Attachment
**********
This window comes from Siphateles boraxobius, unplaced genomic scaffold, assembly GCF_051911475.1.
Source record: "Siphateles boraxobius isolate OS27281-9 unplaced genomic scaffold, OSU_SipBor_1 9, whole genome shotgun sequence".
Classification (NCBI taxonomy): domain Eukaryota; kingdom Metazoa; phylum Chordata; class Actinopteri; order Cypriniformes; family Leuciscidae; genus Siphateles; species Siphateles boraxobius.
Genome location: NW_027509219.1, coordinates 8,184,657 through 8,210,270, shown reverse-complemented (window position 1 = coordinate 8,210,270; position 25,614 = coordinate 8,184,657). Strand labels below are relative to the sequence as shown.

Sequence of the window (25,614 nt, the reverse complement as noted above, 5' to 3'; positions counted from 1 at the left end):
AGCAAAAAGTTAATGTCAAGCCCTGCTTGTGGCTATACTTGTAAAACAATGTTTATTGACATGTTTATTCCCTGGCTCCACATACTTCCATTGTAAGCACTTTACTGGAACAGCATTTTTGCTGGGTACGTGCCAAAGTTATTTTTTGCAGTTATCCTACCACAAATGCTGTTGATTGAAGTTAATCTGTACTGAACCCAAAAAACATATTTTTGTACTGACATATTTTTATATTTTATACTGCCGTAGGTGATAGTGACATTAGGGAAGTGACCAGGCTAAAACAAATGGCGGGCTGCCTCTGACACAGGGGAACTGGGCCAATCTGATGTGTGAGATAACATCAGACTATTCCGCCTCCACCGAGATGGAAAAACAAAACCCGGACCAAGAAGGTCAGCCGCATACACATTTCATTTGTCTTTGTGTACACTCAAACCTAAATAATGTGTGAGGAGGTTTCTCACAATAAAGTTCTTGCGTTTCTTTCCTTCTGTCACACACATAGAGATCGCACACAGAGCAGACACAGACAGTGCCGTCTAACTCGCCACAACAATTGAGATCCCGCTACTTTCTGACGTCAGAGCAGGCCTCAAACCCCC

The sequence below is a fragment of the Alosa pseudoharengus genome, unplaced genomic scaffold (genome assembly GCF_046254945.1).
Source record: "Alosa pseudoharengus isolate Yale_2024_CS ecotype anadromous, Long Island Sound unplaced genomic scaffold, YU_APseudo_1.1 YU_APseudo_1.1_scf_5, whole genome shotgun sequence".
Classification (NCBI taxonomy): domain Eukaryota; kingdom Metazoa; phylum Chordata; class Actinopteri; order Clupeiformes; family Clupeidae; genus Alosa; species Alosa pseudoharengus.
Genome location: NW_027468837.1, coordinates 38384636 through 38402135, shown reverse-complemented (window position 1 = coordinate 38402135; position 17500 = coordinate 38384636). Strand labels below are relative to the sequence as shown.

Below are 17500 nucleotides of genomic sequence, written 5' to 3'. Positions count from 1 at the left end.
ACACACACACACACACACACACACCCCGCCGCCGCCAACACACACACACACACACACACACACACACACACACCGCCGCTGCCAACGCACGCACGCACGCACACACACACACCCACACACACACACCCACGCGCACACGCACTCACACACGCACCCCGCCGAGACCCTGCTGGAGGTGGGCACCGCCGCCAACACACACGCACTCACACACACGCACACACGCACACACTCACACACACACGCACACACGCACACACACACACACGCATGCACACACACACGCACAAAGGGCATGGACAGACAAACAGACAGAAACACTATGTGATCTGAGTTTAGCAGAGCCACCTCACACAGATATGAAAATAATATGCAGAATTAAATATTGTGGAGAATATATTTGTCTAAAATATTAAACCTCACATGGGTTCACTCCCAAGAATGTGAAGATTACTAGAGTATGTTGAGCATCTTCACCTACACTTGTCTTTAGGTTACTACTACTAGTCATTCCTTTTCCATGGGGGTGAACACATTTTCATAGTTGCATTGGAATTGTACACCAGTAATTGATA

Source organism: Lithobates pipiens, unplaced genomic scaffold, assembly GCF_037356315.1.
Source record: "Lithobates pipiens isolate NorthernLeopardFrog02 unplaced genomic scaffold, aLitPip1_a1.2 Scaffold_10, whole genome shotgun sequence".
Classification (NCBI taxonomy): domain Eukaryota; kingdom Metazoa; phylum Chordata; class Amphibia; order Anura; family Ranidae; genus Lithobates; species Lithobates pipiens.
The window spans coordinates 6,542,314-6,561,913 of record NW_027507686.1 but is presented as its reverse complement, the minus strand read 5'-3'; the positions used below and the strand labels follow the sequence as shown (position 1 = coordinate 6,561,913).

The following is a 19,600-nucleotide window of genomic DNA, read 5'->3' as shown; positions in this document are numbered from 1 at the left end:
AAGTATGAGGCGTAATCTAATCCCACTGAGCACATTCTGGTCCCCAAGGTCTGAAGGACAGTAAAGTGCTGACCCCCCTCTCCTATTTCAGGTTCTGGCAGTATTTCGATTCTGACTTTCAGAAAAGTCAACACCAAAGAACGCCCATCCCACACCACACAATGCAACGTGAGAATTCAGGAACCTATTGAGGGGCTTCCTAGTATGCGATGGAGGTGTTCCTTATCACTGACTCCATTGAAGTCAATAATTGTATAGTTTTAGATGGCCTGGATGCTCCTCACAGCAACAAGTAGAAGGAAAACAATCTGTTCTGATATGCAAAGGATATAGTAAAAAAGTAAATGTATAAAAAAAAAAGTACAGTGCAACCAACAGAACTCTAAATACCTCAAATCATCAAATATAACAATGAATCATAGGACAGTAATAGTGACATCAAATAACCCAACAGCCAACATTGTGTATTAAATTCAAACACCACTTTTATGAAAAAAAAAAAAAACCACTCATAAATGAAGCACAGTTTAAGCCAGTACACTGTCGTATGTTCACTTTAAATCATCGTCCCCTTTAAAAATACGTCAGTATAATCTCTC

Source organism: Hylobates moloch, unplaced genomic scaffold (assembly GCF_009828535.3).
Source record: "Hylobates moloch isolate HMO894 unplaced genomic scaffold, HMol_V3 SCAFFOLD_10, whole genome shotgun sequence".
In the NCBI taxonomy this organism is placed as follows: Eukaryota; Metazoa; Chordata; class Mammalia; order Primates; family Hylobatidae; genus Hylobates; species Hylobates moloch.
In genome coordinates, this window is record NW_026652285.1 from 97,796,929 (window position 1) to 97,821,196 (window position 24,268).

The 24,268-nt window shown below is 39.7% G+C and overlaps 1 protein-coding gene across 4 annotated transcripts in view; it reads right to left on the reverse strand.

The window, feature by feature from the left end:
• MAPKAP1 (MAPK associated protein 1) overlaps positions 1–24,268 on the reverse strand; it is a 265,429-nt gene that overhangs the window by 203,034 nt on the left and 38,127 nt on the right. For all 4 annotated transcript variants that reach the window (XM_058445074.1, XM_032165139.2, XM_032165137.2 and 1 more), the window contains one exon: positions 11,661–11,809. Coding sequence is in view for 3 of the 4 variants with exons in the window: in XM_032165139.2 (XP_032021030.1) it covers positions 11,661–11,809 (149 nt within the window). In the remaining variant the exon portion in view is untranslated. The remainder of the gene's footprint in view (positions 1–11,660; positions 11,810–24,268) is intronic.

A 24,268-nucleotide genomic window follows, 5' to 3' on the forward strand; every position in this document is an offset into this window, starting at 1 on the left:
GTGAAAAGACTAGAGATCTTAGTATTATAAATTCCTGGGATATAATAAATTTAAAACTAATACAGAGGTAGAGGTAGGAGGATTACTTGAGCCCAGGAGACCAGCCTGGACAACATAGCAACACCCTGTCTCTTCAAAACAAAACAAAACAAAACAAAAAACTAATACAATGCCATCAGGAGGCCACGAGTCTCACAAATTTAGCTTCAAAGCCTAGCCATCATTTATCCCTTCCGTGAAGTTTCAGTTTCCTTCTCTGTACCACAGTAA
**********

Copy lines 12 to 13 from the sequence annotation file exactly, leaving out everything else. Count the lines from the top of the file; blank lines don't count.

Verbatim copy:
ACACACACACACACACACACACACCCCGCCGCCGCCAACACACACACACACACACACACACACACACACACACCGCCGCTGCCAACGCACGCACGCACGCACACACACACACCCACACACACACACCCACGCGCACACGCACTCACACACGCACCCCGCCGAGACCCTGCTGGAGGTGGGCACCGCCGCCAACACACACGCACTCACACACACGCACACACGCACACACTCACACACACACGCACACACGCACACACACACACACGCATGCACACACACACGCACAAAGGGCATGGACAGACAAACAGACAGAAACACTATGTGATCTGAGTTTAGCAGAGCCACCTCACACAGATATGAAAATAATATGCAGAATTAAATATTGTGGAGAATATATTTGTCTAAAATATTAAACCTCACATGGGTTCACTCCCAAGAATGTGAAGATTACTAGAGTATGTTGAGCATCTTCACCTACACTTGTCTTTAGGTTACTACTACTAGTCATTCCTTTTCCATGGGGGTGAACACATTTTCATAGTTGCATTGGAATTGTACACCAGTAATTGATA

Source organism: Lithobates pipiens, unplaced genomic scaffold, assembly GCF_037356315.1.